Music Review: ESA-PEKKA SALONEN AND JULIA BULLOCK (San Francisco Symphony at Davies Hall)

Post image for Music Review: ESA-PEKKA SALONEN AND JULIA BULLOCK (San Francisco Symphony at Davies Hall)

by Harvey Perr on February 26, 2020

in Music,Theater-San Francisco / Bay Area


The opening notes of Steven Stucky’s transcription of Henry Purcell’s Music for the Funeral of Queen Mary, memorably mournful, set the elegiac tone for last weekend’s San Francisco Symphony concert at Davies Hall. In ten short minutes, a quietly solemn mood was eloquently created, under the sympathetic conducting of Essa-Pekka Salonen, whose style, simultaneously controlled and fluid, was perfectly suited to Stucky’s darkly atmospheric score.

The simplicity of the piece, free of a string section, had a stateliness that evoked dreams rather than tears. And it melded perfectly into Benjamin Britten’s Les Illuminations, Op. 18, written for a string orchestra and high solo voice, a deeply moving song cycle with texts by French poète maudit Arthur Rimbaud. What made this the most stirring performance of the evening was the dusky soprano of Julia Bullock. Though her voice conveyed a multitude of emotions, the overwhelming mood was one of stillness. The effect was nothing short of beautiful.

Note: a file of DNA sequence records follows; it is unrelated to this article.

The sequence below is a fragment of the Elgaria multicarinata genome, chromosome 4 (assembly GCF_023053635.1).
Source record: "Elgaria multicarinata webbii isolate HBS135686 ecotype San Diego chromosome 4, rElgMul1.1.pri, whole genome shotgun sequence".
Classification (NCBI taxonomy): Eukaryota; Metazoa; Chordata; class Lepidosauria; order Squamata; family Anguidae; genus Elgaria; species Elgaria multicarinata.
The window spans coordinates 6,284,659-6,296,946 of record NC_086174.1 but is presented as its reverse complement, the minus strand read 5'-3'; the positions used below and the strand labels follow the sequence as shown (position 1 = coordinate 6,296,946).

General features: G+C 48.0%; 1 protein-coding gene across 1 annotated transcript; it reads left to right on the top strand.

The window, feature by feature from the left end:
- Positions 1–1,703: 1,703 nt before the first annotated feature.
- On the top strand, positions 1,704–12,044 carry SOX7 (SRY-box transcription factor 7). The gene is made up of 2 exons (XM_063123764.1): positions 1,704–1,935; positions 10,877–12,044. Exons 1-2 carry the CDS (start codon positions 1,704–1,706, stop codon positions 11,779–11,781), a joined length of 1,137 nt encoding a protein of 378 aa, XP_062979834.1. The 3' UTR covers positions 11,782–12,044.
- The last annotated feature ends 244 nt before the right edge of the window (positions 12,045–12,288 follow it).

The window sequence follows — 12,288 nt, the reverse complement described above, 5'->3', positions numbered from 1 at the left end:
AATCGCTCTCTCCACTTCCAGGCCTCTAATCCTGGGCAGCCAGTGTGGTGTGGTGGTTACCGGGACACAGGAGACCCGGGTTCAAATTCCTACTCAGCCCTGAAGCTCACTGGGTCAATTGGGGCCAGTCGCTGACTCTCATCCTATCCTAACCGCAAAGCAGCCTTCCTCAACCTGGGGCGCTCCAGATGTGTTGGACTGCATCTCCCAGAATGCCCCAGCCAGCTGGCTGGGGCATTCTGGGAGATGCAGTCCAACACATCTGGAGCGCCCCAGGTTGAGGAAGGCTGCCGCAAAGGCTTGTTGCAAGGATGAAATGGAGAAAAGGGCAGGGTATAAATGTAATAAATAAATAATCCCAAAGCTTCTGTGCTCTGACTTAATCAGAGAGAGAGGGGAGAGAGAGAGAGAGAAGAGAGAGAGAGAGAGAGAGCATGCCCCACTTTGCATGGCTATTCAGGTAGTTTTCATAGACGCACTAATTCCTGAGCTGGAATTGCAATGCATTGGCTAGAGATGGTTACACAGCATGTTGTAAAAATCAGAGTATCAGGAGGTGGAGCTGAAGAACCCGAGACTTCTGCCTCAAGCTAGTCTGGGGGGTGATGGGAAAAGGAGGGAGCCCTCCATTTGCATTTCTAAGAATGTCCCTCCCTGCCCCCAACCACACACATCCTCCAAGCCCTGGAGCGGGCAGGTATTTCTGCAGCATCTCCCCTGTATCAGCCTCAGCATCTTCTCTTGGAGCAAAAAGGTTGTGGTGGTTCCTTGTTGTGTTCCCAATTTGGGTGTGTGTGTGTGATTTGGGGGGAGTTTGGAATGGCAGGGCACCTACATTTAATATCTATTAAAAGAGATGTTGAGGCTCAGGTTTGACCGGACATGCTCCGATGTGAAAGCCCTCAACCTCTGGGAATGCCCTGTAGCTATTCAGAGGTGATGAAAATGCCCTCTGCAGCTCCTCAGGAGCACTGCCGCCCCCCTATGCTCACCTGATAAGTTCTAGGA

The concert might have ended there. And perhaps, for the sake of artistic purity, it should have. But, intermission over, the thematic course of the concert continued, Rimbaud metamorphosing into Mallarmé, in an increasingly French-tinged concert, with Maurice Ravel’s chamber piece, Three Poems of Stéphane Mallarmé, and the return of Ms. Bullock and Salonen’s relinquishing the baton in favor of the supple grace of his hands. It was not without its rewards for the musical connoisseur, but was, on the whole, fairly lugubrious. The problem was the tortured symbolism of Mallarmé’s poems; if one had paid less attention to the supertitles and concentrated instead on Bullock, one might have felt more profoundly the sense of loss and despair the revolutionary 19th-century poet was getting at. Ravel’s score was almost too faithful to the text; the efforts of Bullock and Music Director Designate of SF Symphony Salonen were in the spirit of the piece, but it, nevertheless, proved to be not quite enough.

After Ravel, more Ravel. His music for the ballet Ma Mère l’Oye (Mother Goose) brought some lightness into the concert and a grand flourish at its climax, and Salonen, as usual, brought wit and refinement to its various sections, but there was too little variety in the music itself, so that it was hard to tell Sleeping Beauty from Tom Thumb without the choreography. Still, even after a less than sparkling second half, the memory of Stucky and Britten continued to haunt us. Elegy need not be enervating.

photos by Brandon Patoc

Esa-Pekka Salonen & Julia Bullock
San Francisco Symphony
Davies Symphony Hall
201 Van Ness Avenue
ends on February 22, 2020
for tickets, call 415-864-6000
or visit SFS

Leave a Comment